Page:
Wednesday, February 13, 2013

In The Kitchen – Growing Your Own Hibiscus Treats

I was pleased to find out so much about our Hibiscus sabdariffa from Rita Salman of the wonderful Baton Rouge Herb Society
Rita shared her scrumptious candied Hibiscus recipe, as well as research from Dr. Kit Chin at the Southern University Ag Center in Baton Rouge, Louisiana, explaining that Dr. Chin has numerous plots with many different varieties brought to him by university staff from all over the world. Rita also referred me a article in the International Hibiscus society newsletter from which I have drawn heavily for this post.
The flowers are edible, but it is grown mainly for its calyxes
Hibiscus sabdariffa is grown mainly for its calyxes not the flowers, (although the flower is also edible.) The calyxes either fresh or dried make a fine ruby-red, herbal tea with the flavor reminiscent of cranberries with citrus overtones. Because they are rich in antioxidants, acid and pectin, the calyxes are ideal to use for great tasting drinks, preserves and relishes. The plant also has a number of common traditional names such as Red Sorrel, Roselle or Rosella. It’s also the major ingredient of the popular tea known as “Red Zinger.”
Hibiscus Sabdariffa calyxes
Hibiscus sabdariffa is grown as an annual. The 2-3 inch flowers only last one day, opening lemon and fading to pink. At the bottom of each flower, enclosing the bases of the five petals, is a fleshy bright red cup-like structure called a calyx. The calyx is about 2.5 cm (an inch) in diameter. After the flower dies, the calyx around the flower enlarges. The calyx is bright red and should be harvested after the sepals close and the seedpod is formed.

In most climates the calyxes are ready for picking in late summer or early fall. Harvesting should occur while the calyxes are plump and juicy and before any woody tissue develops. Calyxes can be easily air dried in a cool place out of the sun, or in humid climates, spread them out on a tray and dry them indoors in a spot with good air circulation.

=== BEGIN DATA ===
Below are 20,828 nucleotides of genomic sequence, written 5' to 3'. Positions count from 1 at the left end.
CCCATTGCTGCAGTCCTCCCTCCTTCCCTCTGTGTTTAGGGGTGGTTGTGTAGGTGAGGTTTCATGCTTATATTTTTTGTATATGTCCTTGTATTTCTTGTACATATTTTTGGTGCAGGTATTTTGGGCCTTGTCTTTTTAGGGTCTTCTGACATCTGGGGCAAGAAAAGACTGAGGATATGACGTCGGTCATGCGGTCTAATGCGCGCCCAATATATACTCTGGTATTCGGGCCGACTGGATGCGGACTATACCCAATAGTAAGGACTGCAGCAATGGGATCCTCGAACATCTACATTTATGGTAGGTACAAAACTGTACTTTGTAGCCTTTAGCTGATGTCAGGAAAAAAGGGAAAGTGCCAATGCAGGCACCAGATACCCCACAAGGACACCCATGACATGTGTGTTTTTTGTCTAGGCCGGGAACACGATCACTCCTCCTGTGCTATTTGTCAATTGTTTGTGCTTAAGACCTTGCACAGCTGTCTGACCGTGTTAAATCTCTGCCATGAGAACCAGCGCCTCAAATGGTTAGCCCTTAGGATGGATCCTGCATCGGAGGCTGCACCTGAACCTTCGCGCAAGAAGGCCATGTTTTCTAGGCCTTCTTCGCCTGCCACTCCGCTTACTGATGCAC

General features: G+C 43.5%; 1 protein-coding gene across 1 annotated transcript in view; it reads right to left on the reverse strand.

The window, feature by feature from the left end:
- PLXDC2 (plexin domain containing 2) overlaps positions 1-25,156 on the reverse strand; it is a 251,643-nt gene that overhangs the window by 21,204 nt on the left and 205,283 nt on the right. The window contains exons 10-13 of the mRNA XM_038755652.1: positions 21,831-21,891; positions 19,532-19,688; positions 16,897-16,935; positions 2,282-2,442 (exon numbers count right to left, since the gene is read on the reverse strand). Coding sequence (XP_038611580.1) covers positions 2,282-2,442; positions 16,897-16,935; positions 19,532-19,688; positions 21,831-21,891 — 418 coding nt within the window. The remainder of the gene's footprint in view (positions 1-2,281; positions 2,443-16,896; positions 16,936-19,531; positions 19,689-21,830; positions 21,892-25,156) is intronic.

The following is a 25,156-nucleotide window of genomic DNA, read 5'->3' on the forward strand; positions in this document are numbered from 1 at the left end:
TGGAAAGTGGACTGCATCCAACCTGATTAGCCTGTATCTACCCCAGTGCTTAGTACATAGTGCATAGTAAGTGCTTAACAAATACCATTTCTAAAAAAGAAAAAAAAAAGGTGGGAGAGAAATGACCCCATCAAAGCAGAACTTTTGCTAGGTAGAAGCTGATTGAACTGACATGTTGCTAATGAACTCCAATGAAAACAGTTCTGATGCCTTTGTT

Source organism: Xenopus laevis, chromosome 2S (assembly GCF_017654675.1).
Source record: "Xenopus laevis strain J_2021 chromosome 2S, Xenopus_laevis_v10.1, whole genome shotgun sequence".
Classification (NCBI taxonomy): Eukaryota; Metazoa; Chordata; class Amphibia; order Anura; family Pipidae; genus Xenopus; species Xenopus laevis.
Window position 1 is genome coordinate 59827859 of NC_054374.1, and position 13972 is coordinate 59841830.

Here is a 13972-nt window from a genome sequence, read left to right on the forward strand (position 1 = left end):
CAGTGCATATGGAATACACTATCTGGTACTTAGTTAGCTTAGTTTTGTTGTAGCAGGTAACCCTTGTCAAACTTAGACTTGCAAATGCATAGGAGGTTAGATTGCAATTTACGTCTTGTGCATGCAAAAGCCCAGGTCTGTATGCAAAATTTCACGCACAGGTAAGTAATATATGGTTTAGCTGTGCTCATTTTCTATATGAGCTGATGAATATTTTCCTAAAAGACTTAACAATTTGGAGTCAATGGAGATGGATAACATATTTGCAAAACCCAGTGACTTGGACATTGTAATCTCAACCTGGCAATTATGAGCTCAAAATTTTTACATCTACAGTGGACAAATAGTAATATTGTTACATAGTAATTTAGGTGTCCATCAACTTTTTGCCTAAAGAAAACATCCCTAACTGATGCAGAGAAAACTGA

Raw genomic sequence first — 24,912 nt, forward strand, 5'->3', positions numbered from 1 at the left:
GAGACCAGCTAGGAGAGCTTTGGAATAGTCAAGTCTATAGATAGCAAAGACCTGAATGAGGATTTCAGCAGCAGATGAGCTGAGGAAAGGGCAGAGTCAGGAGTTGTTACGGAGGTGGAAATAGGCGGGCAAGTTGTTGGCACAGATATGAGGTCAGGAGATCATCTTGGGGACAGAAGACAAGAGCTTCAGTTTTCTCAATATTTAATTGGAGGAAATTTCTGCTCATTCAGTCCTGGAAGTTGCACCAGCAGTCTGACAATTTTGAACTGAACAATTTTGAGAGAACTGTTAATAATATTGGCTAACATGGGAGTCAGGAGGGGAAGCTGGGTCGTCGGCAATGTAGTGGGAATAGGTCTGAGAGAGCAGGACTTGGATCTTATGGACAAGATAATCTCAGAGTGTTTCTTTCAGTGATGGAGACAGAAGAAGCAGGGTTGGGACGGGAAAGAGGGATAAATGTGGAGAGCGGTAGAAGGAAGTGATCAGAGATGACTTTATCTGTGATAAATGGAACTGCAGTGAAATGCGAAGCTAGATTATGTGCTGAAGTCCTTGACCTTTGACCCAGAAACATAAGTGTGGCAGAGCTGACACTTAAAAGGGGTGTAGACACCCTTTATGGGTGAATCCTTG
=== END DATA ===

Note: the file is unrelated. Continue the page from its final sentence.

Hibiscus sabdariffa, originally native to tropical Africa, is frost tender and requires good, well-drained soil, a warm sunny garden spot and at least four months with warm night time temperatures. Plants grow into a shrubby form with reddish purple stems, branches, leaf veins, and leaf stems. Plants like regular watering, and a good mulch will also assist in conserving moisture. To avoid disease problems, don’t plant this hibiscus in the same place year after year.

Seed should be started indoors about eight weeks before nighttime temperatures are reliably 50 to 55°F – about the same time you might start pepper plants indoors. When seedlings have several sets of true leaves, and are large enough to handle, transplant into 3-4 inch individual pots.

When nighttime temperatures are warm and settled and above 55°F, transplant well developed seedlings into the garden in a warm spot with full sun all day. If you want large crop to make jam, planting in beds would be best, but if the main use is to make tea, two or three plants each in a 12-18 inch in diameter pot should be convenient and sufficient. Container grown plants should be watered regularly and fertilized monthly.
2-3 ft plants grow in full sun in beds or containers
These heirloom plants with their tasty calyxes are a unique and valuable addition to the kitchen garden. Here are some recipes to try – the syrup makes a delicious cool drink or dessert topping, the tea is both restorative and refreshing, the relish is delicious and a glorious color, and the candied calyxes are a perfect festive treat.